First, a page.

PS 7 Fall 10 Ans - Problem Set 7 Some Answers FE312 Fall...

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Problem Set 7 – Some Answers FE312 Fall 2010 Rahman Page 1 of 6 1) Suppose the Fed reduces the money supply by 5 percent. a) What happens to the aggregate demand curve? If the Fed reduces the money supply, the aggregate demand curve shifts down. This result is based on the quantity equation MV = PY, which tells us that a decrease in money M leads to a proportionate decrease in nominal output PY (assuming of course that velocity V is fixed). For any given price level P, the level of output Y is lower, and for any given Y, P is lower. b) What happens to the level of output and the price level in the short run and in the long run? In the short run, we assume that the price level is fixed and that the aggregate supply curve is flat. In the short run, output falls but the price level doesn’t change. In the long-run, prices are flexible, and as prices fall over time, the economy returns to full employment. If we assume that velocity is constant, we can quantify the effect of the 5% reduction in the money supply. Recall from Chapter 4 that we can express the quantity equation in terms of percent changes: Δ M/M + Δ V/V = Δ P/P + Δ Y/Y We know that in the short run, the price level is fixed. This implies that the percentage change in prices is zero and thus Δ M/M = Δ Y/Y. Thus in the short run a 5 percent reduction in the money supply leads to a 5 percent reduction in output. In the long-run we know that prices are flexible and the economy returns to its natural rate of output. This implies that in the long-run, the percentage change in output is zero and thus Δ M/M = Δ P/P. Thus in the long run a 5 percent reduction in the money supply leads to a 5 percent reduction in the price level. c) According to Okun’s law, what happens to unemployment in the short run and in the long run? Okun’s law refers to the negative relationship that exists between unemployment and real GDP. Okun’s law can be summarized by the equation: Δ Y/Y = 3.5% - 2*( Δ in unemployment)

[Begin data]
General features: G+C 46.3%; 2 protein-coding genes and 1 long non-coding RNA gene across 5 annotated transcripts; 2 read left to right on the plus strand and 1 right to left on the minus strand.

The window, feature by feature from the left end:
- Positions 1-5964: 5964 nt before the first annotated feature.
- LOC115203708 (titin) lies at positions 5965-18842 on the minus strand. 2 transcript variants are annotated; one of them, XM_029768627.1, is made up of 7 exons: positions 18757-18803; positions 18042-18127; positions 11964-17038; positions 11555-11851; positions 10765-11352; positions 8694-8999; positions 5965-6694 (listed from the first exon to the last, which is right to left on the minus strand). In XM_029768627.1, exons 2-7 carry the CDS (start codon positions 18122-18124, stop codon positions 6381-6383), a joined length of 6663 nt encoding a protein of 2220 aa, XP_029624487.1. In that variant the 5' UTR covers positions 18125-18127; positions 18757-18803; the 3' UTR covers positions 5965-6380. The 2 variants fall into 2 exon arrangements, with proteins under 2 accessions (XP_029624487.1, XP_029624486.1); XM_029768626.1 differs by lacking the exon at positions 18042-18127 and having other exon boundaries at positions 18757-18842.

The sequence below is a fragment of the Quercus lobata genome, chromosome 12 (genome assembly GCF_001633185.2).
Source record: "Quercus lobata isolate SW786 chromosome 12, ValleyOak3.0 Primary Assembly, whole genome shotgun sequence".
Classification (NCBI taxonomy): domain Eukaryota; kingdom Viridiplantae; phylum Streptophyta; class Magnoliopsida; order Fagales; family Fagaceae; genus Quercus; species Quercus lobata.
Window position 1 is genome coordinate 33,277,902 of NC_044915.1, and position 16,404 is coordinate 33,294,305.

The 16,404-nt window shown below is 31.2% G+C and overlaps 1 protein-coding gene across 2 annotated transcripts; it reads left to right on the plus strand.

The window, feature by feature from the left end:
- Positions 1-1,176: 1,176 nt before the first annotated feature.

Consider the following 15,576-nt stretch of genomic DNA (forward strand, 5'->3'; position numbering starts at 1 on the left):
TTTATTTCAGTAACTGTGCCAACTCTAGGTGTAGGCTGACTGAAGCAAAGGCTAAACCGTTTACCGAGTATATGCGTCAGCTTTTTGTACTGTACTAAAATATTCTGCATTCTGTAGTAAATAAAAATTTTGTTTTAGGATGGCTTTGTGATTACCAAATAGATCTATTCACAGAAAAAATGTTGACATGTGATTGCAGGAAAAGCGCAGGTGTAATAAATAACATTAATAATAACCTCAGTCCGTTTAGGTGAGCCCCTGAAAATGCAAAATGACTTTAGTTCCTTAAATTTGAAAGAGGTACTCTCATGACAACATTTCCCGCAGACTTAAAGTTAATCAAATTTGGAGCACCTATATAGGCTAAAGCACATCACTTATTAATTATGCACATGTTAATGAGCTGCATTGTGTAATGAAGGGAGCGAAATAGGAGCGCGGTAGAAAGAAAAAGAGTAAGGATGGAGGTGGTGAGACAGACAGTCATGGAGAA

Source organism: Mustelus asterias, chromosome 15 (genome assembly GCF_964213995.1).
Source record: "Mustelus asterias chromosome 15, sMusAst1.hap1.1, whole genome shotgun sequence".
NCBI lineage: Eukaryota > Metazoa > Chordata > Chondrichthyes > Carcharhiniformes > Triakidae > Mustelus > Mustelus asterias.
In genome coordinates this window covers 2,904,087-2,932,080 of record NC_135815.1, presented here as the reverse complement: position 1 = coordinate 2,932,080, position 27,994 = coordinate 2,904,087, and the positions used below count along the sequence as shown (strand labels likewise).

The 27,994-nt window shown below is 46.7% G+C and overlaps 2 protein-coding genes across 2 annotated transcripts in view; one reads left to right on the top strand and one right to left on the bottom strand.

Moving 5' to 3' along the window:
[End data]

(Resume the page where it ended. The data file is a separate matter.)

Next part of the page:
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Problem Set 7 – Some Answers FE312 Fall 2010 Rahman Page 2 of 6 That is, output moves in the opposite direction from unemployment, with a ratio of 2 to 1. In the short run, when output falls, unemployment rises. Quantitatively, if velocity is constant, we found that output falls 5% (relative to full employment) in the short run, so unemployment increases 2.5%. In the long run, both output and unemployment return to their natural levels, so there is no long-term change in unemployment. d) What happens to the real interest rate in the short run and in the long run? The national income accounts identity tells us that saving S = Y – C – G. Thus, when Y falls, S falls (assuming that MPC is less than one). This will cause the real interest rate to rise (see Figure 3-9 for what this would look like). When Y returns to its original long-run level, so does the real interest rate. 2)
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PS 7 Fall 10 Ans - Problem Set 7 Some Answers FE312 Fall...

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